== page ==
I can try to trap the Interrupt at a lower level and inform the gtkmm application.
No, that is a kernel space activity. Fortunately, the kernel does report the outcome of certain events via interfaces accessible from userland.
It's a little ambiguous in your question whether you want to detect when a block device is attached, or when a filesystem is mounted (although it seems to be more the former). If your system uses automounting (they usually do by default), it will mount filesystems from block devices when they are attached, otherwise you have to do it manually (e.g., with
Either way, you want to poll/parse/scan a kernel file node based interface. I've done this before in an application (a C++ GTK one, in fact) that tracks both attached block devices and mounted filesystems via
/etc/mtab. This is a straightforward, language agnostic method. Some people find it a little distasteful at first because it involves reading files/directories, but these interfaces do not actually exist on disk, so there is no heavy I/O overhead, and remember:
read() is a system call. Reading the file nodes in kernel interfaces amounts to the same thing as a
listAttachedDevices() style API, except again, it is language agnostic. When you go to read from these nodes, the kernel passes you the information they represent directly.
/dev directory lists attached devices as special device node files -- e.g.
/dev/sda. These are added and removed by the kernel as devices are plugged in and out, so if you track it by polling at intervals (say every 5 seconds), you can detect what's new and what's gone. The only complication here is that since there's no callback style API, you have to create your own thread for this if you do want a continuous check (perhaps why
gparted requires you to click
Refresh Devices instead).
A probably better alternative to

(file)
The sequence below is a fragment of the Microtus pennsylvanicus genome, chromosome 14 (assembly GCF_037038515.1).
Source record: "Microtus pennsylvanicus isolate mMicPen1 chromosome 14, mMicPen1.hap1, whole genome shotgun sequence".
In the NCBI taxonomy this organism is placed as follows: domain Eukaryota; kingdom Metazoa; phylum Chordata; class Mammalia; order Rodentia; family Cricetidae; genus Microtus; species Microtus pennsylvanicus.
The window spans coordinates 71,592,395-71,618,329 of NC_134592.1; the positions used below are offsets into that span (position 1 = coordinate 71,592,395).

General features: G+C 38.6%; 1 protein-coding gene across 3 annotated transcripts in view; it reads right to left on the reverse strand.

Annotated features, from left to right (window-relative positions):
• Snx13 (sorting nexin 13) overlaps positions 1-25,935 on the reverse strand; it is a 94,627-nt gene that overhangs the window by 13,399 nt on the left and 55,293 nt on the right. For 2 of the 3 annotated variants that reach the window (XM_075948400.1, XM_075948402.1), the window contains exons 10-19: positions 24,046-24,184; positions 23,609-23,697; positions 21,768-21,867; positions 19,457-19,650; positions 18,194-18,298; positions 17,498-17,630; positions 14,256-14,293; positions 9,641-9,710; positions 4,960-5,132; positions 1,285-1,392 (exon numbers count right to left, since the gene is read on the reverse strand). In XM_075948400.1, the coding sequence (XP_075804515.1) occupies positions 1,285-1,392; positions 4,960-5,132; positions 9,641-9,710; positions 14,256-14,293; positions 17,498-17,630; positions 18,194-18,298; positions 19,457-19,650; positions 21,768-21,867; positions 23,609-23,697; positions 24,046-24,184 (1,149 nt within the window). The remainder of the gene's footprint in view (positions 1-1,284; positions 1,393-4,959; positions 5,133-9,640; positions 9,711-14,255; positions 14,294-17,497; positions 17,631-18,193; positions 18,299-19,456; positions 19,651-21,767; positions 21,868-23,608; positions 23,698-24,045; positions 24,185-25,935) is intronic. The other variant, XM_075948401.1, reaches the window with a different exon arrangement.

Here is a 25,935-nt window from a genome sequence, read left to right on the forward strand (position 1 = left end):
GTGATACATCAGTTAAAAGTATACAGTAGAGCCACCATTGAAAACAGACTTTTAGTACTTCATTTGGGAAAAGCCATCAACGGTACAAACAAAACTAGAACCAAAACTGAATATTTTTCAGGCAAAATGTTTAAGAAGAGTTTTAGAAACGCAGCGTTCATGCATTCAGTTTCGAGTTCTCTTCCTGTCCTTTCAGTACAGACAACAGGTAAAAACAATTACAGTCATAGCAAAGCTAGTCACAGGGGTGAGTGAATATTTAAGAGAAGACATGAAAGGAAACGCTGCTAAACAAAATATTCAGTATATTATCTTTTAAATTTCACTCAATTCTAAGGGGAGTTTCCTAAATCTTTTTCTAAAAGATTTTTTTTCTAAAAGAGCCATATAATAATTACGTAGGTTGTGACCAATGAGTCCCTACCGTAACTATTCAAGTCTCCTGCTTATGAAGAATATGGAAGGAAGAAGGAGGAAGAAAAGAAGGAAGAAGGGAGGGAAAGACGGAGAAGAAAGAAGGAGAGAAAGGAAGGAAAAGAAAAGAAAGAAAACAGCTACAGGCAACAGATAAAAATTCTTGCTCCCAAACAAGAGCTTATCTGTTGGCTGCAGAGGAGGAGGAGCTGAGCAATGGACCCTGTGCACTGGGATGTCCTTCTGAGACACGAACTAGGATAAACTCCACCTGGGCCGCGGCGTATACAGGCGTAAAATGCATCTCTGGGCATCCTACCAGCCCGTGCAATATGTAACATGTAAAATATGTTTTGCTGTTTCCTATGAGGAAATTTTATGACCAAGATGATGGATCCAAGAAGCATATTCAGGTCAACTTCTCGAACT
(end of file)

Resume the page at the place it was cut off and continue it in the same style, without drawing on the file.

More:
/dev would be the stuff in
/sys/block. Note that there is a significant difference between
/proc (see below) or
/sys in so far as the nodes in the latter contain information about things such as devices, whereas the nodes in
/dev are an actual connection to the device (so if you scan
/dev, don't bother reading the individual files, just note they exist).
/etc/mtab now-a-days is a symlink (see also the
-s switch in
man ln) to
/proc is a major swiss army knife kernel interface (see
man proc). This lists mounted filesystems; if you use automounting things will appear and disappear from there when stuff is plugged in/out. The information in
/sys is usually in the form of ASCII text, so you can look at these files with
cat, etc, and parse it with string(stream) functions.
WRT to other kinds of devices, such as a fingerprint scanner,
/sys is a good place to start --
/sys/dev contains a
block and a
char directory. Block devices are usually storage; the information on them can be randomly accessed. Char devices exchange information with the system in a stream, which would include things like scanners, cameras, HID stuff (human interface device, e.g. mice and keyboards). I notice that gtkmm does have some high level stuff for attached HID things, presumably since these are significant in interacting with the GUI.